“A writer is not so much someone who has something to say as someone who has found a process that will bring about new things he would not have thought of if he had not started to say them. That is, he does not draw on a reservoir, he engages in an activity.”
– William Stafford
I remember the summer of 1974.
I was five years old and I was about to start kindergarten.
I knew that alphabet song, of course. I liked to sing it backwards.
A few weeks before school started I was very concerned that I did not know how to write my name, and I wanted to learn it, to practice it.
I have three older sisters. The oldest of them, Ann, she helped me. My other two sisters; Darcy, and Raney told me that I did not need to learn to write my name before school started; that is what they would teach me in school, they said.
I remember sitting down with Ann on the dining room floor, with a blue crayon in my hand, and a piece of lined paper. I practiced and practiced.
I wanted Ann to stay there with me and watch me do it, but after she saw me write my name onto the paper three or four times, she saw that I had it down. I knew the letters of my name, she felt that her job was done.
Without an audience, I grew bored as well. It was anti-climactic.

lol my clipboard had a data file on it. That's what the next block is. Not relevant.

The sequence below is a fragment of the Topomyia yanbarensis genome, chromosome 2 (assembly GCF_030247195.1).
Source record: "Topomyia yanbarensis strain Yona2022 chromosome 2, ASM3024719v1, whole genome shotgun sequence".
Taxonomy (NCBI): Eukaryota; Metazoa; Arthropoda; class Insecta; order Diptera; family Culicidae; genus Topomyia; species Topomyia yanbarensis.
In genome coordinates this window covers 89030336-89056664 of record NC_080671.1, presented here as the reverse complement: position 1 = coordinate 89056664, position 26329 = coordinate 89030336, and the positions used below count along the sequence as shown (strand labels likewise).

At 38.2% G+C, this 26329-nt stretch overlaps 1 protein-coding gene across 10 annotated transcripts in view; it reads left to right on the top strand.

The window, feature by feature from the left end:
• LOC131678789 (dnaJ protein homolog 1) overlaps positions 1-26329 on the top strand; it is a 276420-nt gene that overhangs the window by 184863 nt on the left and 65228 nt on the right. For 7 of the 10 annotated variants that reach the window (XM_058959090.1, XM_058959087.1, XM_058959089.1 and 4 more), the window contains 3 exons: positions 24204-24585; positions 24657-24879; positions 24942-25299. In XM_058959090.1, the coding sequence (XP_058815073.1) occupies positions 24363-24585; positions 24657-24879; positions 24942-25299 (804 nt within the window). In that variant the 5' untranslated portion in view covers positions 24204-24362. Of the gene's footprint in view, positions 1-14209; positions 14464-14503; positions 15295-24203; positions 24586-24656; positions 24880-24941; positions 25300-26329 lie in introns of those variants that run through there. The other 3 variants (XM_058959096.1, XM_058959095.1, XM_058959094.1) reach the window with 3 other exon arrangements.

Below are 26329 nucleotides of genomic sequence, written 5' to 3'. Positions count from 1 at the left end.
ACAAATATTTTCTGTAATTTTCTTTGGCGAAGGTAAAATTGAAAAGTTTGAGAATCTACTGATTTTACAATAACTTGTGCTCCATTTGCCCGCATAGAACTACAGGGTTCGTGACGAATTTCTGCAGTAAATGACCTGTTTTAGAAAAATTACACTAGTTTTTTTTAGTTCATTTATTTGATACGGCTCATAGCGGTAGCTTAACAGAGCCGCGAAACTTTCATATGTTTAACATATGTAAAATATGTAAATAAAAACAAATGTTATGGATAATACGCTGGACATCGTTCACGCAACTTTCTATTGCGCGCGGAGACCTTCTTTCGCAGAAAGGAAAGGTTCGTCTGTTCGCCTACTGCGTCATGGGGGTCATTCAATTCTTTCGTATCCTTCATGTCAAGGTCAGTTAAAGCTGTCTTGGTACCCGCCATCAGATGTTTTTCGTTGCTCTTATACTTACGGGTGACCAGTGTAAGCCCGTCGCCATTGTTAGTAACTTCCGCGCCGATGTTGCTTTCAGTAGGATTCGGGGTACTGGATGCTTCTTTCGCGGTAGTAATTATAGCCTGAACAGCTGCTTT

I am not sure exactly how I knew how to spell.
We had a puzzle set with wooden cut outs of the alphabet, I remember placing the cut out pieces into the tray where they belonged, each piece fit into its own spot, the alphabet (all uppercase) and the number line too.
We had alphabet blocks. Each block, a cube with a scored surface on its top and bottom; making it easy to stack them. There was an uppercase and lowercase image of every letter, and a couple of pictures of things whose names started with those letters.
A was for alligator, B for bumble bee.
Playing with those puzzles and blocks, touching them day after day, that must have been how I learned to put in order the letters for my name.
I was not a particularly accomplished hand-writer. I resisted learning cursive in elementary school. Those lessons began in the third grade.
I “printed” most of the homework and classwork that I turned in.
I sped through my cursive lessons as quickly as possible, knowing that when I was done I could move on to reading.
Reading was the most joyful part of my day.
Today my handwriting looks like a mixture of printing and cursive, with printing being the dominant form.
I could never write a whole paragraph in cursive form, though it is possible that I would write a long piece with only printed characters.
The norm for me is for some letters to loop together, and other letters will stand alone…rather than calling it printing or cursive, you might call it prinsive or cursing… I am not sure.
My handwriting has and always has been legible.
I received passing marks on it when I was in school, but never any stars.